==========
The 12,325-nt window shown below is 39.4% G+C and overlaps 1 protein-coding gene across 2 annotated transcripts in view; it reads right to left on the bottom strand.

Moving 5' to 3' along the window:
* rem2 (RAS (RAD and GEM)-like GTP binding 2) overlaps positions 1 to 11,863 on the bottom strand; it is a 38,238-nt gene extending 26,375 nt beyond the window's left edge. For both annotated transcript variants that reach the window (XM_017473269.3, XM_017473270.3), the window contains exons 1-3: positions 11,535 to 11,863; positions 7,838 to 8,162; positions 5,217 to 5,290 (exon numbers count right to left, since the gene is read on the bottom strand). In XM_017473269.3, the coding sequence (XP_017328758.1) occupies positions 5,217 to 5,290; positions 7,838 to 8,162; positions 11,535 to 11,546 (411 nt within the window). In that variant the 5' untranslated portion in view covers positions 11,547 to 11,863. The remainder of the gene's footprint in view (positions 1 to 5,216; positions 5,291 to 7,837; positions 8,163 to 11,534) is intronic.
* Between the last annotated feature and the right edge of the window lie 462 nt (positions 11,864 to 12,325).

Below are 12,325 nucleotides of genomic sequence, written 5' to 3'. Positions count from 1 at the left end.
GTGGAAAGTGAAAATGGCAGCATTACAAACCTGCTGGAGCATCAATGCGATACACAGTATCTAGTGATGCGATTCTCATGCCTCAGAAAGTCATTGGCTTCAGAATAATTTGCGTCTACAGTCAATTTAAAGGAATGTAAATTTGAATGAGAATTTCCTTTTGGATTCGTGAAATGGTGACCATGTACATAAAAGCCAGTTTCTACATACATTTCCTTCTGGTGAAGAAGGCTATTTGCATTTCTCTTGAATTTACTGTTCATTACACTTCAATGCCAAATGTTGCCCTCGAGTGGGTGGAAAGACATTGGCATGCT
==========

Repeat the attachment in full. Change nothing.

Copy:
The 12,325-nt window shown below is 39.4% G+C and overlaps 1 protein-coding gene across 2 annotated transcripts in view; it reads right to left on the bottom strand.

Moving 5' to 3' along the window:
* rem2 (RAS (RAD and GEM)-like GTP binding 2) overlaps positions 1 to 11,863 on the bottom strand; it is a 38,238-nt gene extending 26,375 nt beyond the window's left edge. For both annotated transcript variants that reach the window (XM_017473269.3, XM_017473270.3), the window contains exons 1-3: positions 11,535 to 11,863; positions 7,838 to 8,162; positions 5,217 to 5,290 (exon numbers count right to left, since the gene is read on the bottom strand). In XM_017473269.3, the coding sequence (XP_017328758.1) occupies positions 5,217 to 5,290; positions 7,838 to 8,162; positions 11,535 to 11,546 (411 nt within the window). In that variant the 5' untranslated portion in view covers positions 11,547 to 11,863. The remainder of the gene's footprint in view (positions 1 to 5,216; positions 5,291 to 7,837; positions 8,163 to 11,534) is intronic.
* Between the last annotated feature and the right edge of the window lie 462 nt (positions 11,864 to 12,325).

Below are 12,325 nucleotides of genomic sequence, written 5' to 3'. Positions count from 1 at the left end.
GTGGAAAGTGAAAATGGCAGCATTACAAACCTGCTGGAGCATCAATGCGATACACAGTATCTAGTGATGCGATTCTCATGCCTCAGAAAGTCATTGGCTTCAGAATAATTTGCGTCTACAGTCAATTTAAAGGAATGTAAATTTGAATGAGAATTTCCTTTTGGATTCGTGAAATGGTGACCATGTACATAAAAGCCAGTTTCTACATACATTTCCTTCTGGTGAAGAAGGCTATTTGCATTTCTCTTGAATTTACTGTTCATTACACTTCAATGCCAAATGTTGCCCTCGAGTGGGTGGAAAGACATTGGCATGCT